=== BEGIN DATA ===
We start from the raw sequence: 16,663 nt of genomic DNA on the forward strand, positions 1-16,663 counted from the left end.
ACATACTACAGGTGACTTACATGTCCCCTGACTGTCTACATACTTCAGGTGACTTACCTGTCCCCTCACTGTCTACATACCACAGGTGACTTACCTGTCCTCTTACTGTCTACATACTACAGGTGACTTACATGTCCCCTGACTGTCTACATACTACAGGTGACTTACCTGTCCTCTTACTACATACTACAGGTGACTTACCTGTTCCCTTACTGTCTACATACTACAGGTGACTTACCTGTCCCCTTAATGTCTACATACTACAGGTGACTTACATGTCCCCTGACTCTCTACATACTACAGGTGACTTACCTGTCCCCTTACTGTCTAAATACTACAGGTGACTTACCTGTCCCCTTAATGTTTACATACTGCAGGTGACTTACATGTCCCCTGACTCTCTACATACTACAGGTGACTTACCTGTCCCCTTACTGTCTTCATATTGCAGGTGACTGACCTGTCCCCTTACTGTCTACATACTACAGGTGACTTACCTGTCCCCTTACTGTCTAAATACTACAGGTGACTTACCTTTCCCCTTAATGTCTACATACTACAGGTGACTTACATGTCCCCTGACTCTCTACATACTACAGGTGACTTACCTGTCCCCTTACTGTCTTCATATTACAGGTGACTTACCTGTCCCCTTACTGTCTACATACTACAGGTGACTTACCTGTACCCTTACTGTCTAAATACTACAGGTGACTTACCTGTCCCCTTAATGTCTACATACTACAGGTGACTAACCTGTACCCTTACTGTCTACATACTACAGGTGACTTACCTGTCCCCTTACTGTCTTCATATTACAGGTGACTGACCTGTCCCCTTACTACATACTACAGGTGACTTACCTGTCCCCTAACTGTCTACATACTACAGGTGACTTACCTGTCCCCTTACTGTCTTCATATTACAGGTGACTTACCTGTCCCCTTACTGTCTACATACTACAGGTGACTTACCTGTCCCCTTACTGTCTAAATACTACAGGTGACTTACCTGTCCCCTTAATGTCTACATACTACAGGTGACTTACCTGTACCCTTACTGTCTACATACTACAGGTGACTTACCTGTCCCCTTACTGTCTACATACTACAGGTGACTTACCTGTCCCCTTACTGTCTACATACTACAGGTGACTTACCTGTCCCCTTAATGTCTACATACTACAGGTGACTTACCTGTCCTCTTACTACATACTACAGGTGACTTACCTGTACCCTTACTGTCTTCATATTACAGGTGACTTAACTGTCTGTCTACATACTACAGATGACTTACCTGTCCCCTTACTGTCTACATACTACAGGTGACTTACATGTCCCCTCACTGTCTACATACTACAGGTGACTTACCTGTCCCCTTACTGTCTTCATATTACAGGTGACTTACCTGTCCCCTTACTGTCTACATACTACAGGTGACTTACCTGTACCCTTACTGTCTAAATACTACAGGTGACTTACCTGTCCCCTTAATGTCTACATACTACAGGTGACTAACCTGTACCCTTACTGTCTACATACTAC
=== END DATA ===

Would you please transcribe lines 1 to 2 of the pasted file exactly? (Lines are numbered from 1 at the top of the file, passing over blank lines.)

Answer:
We start from the raw sequence: 16,663 nt of genomic DNA on the forward strand, positions 1-16,663 counted from the left end.
ACATACTACAGGTGACTTACATGTCCCCTGACTGTCTACATACTTCAGGTGACTTACCTGTCCCCTCACTGTCTACATACCACAGGTGACTTACCTGTCCTCTTACTGTCTACATACTACAGGTGACTTACATGTCCCCTGACTGTCTACATACTACAGGTGACTTACCTGTCCTCTTACTACATACTACAGGTGACTTACCTGTTCCCTTACTGTCTACATACTACAGGTGACTTACCTGTCCCCTTAATGTCTACATACTACAGGTGACTTACATGTCCCCTGACTCTCTACATACTACAGGTGACTTACCTGTCCCCTTACTGTCTAAATACTACAGGTGACTTACCTGTCCCCTTAATGTTTACATACTGCAGGTGACTTACATGTCCCCTGACTCTCTACATACTACAGGTGACTTACCTGTCCCCTTACTGTCTTCATATTGCAGGTGACTGACCTGTCCCCTTACTGTCTACATACTACAGGTGACTTACCTGTCCCCTTACTGTCTAAATACTACAGGTGACTTACCTTTCCCCTTAATGTCTACATACTACAGGTGACTTACATGTCCCCTGACTCTCTACATACTACAGGTGACTTACCTGTCCCCTTACTGTCTTCATATTACAGGTGACTTACCTGTCCCCTTACTGTCTACATACTACAGGTGACTTACCTGTACCCTTACTGTCTAAATACTACAGGTGACTTACCTGTCCCCTTAATGTCTACATACTACAGGTGACTAACCTGTACCCTTACTGTCTACATACTACAGGTGACTTACCTGTCCCCTTACTGTCTTCATATTACAGGTGACTGACCTGTCCCCTTACTACATACTACAGGTGACTTACCTGTCCCCTAACTGTCTACATACTACAGGTGACTTACCTGTCCCCTTACTGTCTTCATATTACAGGTGACTTACCTGTCCCCTTACTGTCTACATACTACAGGTGACTTACCTGTCCCCTTACTGTCTAAATACTACAGGTGACTTACCTGTCCCCTTAATGTCTACATACTACAGGTGACTTACCTGTACCCTTACTGTCTACATACTACAGGTGACTTACCTGTCCCCTTACTGTCTACATACTACAGGTGACTTACCTGTCCCCTTACTGTCTACATACTACAGGTGACTTACCTGTCCCCTTAATGTCTACATACTACAGGTGACTTACCTGTCCTCTTACTACATACTACAGGTGACTTACCTGTACCCTTACTGTCTTCATATTACAGGTGACTTAACTGTCTGTCTACATACTACAGATGACTTACCTGTCCCCTTACTGTCTACATACTACAGGTGACTTACATGTCCCCTCACTGTCTACATACTACAGGTGACTTACCTGTCCCCTTACTGTCTTCATATTACAGGTGACTTACCTGTCCCCTTACTGTCTACATACTACAGGTGACTTACCTGTACCCTTACTGTCTAAATACTACAGGTGACTTACCTGTCCCCTTAATGTCTACATACTACAGGTGACTAACCTGTACCCTTACTGTCTACATACTAC